SanDisk Wireless Stick – a personal server that fits into your pocket

With the growing popularity of smartphones and tablets that do not have a memory card slot, there is a problem with how to handle large data. Sandisk Wireless Stick offers a solution for this problem

With the growing popularity of smartphones and tablets that do not have a memory card slot, there is a problem with how to handle large data. Sandisk Wireless Stick offers a solution for this problem

The essence of the SanDisk Wireless Stick is to have the data available anytime, anywhere and from any device. When you plug in the Wireless Stick via USB to your computer, you get a straightforward USB flash drive. If you connect Wireless Stick via Wi-Fi, you get an external wireless mobile storage. The first thing to obscure when using a standard connection to a computer is the USB 2.0 interface, which makes the Wireless Stick read and write speeds of 13MB/s weak.

If the Wireless Stick is used with mobile devices, it runs on a built-in battery that charges using the computer. The usage should last for about 4 and a half hours, but the duration depends on how it is used. Streaming video across multiple devices will drain the battery much faster, such as the occasional opening of a text document or viewing photos.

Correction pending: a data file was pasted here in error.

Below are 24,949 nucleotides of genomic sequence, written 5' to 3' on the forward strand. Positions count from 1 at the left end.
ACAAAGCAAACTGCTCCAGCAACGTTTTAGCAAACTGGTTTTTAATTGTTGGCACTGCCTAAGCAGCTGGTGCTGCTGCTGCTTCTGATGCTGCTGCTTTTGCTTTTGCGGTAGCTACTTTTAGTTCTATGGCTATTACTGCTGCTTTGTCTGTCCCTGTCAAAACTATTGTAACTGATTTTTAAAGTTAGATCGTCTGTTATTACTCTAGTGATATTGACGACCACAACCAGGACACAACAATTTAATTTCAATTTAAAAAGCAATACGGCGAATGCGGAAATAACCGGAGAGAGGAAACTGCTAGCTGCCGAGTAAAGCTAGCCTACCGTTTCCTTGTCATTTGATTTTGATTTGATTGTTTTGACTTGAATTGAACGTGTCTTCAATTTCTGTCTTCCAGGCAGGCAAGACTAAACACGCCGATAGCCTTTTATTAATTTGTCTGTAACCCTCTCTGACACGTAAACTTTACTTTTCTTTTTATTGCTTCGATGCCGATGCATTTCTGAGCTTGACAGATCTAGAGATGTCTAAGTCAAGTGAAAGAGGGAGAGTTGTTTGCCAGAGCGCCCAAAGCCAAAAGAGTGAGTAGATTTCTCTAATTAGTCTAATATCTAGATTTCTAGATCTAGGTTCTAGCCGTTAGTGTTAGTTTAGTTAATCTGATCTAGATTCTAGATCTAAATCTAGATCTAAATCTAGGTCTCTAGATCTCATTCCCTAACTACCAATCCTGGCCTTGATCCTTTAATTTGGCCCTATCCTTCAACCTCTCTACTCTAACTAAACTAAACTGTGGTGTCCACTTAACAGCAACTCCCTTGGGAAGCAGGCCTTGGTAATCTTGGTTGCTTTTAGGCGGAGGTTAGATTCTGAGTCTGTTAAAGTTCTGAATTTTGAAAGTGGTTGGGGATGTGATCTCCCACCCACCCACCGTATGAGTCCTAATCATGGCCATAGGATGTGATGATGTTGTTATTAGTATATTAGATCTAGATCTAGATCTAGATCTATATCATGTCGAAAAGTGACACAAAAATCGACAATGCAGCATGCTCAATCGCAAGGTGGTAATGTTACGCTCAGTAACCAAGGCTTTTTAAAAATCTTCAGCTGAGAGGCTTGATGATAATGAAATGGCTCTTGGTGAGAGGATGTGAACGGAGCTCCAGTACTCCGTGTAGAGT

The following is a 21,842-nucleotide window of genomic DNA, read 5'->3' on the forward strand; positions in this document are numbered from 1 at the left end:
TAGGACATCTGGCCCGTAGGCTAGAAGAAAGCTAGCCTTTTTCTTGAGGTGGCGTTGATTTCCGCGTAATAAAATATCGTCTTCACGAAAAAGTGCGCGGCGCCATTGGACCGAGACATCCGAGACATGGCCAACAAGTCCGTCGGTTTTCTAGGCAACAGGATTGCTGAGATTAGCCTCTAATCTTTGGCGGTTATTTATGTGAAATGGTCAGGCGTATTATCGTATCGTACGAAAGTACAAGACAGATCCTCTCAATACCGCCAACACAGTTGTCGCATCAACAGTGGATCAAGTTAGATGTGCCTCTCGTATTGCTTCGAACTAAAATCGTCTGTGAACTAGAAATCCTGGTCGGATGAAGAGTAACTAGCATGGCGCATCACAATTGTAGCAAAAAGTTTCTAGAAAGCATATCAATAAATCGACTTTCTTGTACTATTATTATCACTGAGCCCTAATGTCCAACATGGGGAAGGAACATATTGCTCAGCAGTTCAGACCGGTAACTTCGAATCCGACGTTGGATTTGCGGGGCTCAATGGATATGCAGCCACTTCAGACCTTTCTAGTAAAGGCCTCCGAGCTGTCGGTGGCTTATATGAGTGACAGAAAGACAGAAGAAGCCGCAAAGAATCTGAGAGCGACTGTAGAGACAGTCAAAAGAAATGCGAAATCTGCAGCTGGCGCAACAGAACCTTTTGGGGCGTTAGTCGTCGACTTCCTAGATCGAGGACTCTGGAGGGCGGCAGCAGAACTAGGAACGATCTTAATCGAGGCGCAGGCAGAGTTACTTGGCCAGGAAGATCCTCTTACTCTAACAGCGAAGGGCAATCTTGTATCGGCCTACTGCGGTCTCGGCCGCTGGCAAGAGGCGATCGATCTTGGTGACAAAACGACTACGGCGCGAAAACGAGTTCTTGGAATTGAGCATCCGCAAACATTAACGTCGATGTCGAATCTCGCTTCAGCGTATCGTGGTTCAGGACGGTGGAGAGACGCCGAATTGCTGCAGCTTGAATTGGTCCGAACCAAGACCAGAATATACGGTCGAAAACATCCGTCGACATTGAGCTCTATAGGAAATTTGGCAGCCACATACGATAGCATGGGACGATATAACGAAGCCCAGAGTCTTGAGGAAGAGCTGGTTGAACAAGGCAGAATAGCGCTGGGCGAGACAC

The battery is recharged in 2 hours. If your SanDisk Wireless Stick is plugged into your computer, you cannot connect it to your mobile device. However, if it is connected, for example, to an external charger, the wireless connection works. This way you can significantly increase your usage.

The SanDisk Wireless Stick allows you to connect three devices at the same time, while other content can flow to everyone. Streaming videos to three different devices are relatively smooth. Playback only occurs when the Wireless Stick has to send a video with a larger bit rate. With the phone, you can get to the flash via Connect Drive app, which is available for iOS and  Android. First, you need to turn on the Wireless Stick by pressing the side button, and then the flash will appear in the list of available Wi-Fi networks.

The application is straightforward and clear. When testing an app on iOS 11, the app also supported a new built-in Files application that serves as the central file manager on iOS 11. With the app, you can check the charge of the Wireless Stick, the amount of space on the flash and your phone. Connect Drive lets you send content from Flash through AirPlay or Cast. So if you own ChromeCast or Apple TV, you have another way to use Wireless Stick.

Via the “Internet Connection” entry, you can connect the flash directly to your Wi-Fi, so you can connect to your Wi-Fi network while accessing Flash data. Camera Roll Backup lets you back up photos and videos from your phone, just like Google Photos or Dropbox.

Here, you will have a backup in your hands, and you will get it even without an Internet connection. You can also wirelessly connect to Wireless Stick via your computer. Just take a computer to connect to the Wi-Fi network and then type it in your browser address Of course, file transfer will not be as fast as USB.

With its focus, SanDisk Wireless Stick focuses on a relatively narrow group of people who need to transfer large data between the mobile and external storage and does not trust cloud storage. But if the Wireless Stick is the device that you are currently looking for and does not mind the limited USB 2.0 speed, you’ll be glad to get the flash.

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